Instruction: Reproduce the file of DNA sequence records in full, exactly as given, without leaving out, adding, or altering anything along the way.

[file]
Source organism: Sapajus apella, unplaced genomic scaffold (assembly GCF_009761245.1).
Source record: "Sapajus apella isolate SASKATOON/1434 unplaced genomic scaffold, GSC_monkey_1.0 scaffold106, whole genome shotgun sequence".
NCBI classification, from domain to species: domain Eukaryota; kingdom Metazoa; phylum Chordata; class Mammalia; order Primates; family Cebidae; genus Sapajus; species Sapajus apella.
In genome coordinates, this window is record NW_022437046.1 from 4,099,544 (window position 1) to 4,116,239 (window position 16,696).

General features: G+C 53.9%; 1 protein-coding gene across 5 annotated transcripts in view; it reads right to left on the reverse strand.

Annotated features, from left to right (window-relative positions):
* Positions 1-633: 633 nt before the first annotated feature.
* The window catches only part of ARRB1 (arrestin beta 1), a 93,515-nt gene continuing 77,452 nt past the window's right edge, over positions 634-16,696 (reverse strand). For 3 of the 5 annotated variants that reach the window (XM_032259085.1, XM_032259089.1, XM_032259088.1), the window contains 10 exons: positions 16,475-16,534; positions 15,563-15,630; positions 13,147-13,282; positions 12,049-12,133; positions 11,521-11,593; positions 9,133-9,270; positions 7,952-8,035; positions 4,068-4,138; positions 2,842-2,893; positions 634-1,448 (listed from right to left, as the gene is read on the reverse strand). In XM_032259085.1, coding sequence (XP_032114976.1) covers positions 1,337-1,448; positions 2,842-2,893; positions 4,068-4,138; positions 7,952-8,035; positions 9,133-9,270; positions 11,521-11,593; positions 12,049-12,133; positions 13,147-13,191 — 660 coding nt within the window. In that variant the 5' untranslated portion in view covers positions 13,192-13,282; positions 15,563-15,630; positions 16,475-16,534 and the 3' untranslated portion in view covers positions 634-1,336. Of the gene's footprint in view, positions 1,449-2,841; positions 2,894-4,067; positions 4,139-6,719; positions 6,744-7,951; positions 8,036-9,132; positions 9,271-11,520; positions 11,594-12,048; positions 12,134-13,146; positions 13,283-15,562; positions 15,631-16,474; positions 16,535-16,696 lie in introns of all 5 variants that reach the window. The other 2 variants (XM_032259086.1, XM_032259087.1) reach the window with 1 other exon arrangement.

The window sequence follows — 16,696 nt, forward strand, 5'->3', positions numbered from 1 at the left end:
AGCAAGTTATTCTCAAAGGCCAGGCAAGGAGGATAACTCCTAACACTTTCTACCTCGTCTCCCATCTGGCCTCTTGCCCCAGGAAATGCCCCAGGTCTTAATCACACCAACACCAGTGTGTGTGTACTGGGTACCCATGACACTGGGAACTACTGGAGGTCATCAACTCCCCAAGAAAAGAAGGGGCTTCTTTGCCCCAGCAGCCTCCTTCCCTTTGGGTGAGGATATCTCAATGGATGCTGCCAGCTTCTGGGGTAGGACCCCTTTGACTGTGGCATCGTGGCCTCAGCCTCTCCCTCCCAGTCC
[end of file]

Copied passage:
Source organism: Sapajus apella, unplaced genomic scaffold (assembly GCF_009761245.1).
Source record: "Sapajus apella isolate SASKATOON/1434 unplaced genomic scaffold, GSC_monkey_1.0 scaffold106, whole genome shotgun sequence".
NCBI classification, from domain to species: domain Eukaryota; kingdom Metazoa; phylum Chordata; class Mammalia; order Primates; family Cebidae; genus Sapajus; species Sapajus apella.
In genome coordinates, this window is record NW_022437046.1 from 4,099,544 (window position 1) to 4,116,239 (window position 16,696).

General features: G+C 53.9%; 1 protein-coding gene across 5 annotated transcripts in view; it reads right to left on the reverse strand.

Annotated features, from left to right (window-relative positions):
* Positions 1-633: 633 nt before the first annotated feature.
* The window catches only part of ARRB1 (arrestin beta 1), a 93,515-nt gene continuing 77,452 nt past the window's right edge, over positions 634-16,696 (reverse strand). For 3 of the 5 annotated variants that reach the window (XM_032259085.1, XM_032259089.1, XM_032259088.1), the window contains 10 exons: positions 16,475-16,534; positions 15,563-15,630; positions 13,147-13,282; positions 12,049-12,133; positions 11,521-11,593; positions 9,133-9,270; positions 7,952-8,035; positions 4,068-4,138; positions 2,842-2,893; positions 634-1,448 (listed from right to left, as the gene is read on the reverse strand). In XM_032259085.1, coding sequence (XP_032114976.1) covers positions 1,337-1,448; positions 2,842-2,893; positions 4,068-4,138; positions 7,952-8,035; positions 9,133-9,270; positions 11,521-11,593; positions 12,049-12,133; positions 13,147-13,191 — 660 coding nt within the window. In that variant the 5' untranslated portion in view covers positions 13,192-13,282; positions 15,563-15,630; positions 16,475-16,534 and the 3' untranslated portion in view covers positions 634-1,336. Of the gene's footprint in view, positions 1,449-2,841; positions 2,894-4,067; positions 4,139-6,719; positions 6,744-7,951; positions 8,036-9,132; positions 9,271-11,520; positions 11,594-12,048; positions 12,134-13,146; positions 13,283-15,562; positions 15,631-16,474; positions 16,535-16,696 lie in introns of all 5 variants that reach the window. The other 2 variants (XM_032259086.1, XM_032259087.1) reach the window with 1 other exon arrangement.

The window sequence follows — 16,696 nt, forward strand, 5'->3', positions numbered from 1 at the left end:
AGCAAGTTATTCTCAAAGGCCAGGCAAGGAGGATAACTCCTAACACTTTCTACCTCGTCTCCCATCTGGCCTCTTGCCCCAGGAAATGCCCCAGGTCTTAATCACACCAACACCAGTGTGTGTGTACTGGGTACCCATGACACTGGGAACTACTGGAGGTCATCAACTCCCCAAGAAAAGAAGGGGCTTCTTTGCCCCAGCAGCCTCCTTCCCTTTGGGTGAGGATATCTCAATGGATGCTGCCAGCTTCTGGGGTAGGACCCCTTTGACTGTGGCATCGTGGCCTCAGCCTCTCCCTCCCAGTCC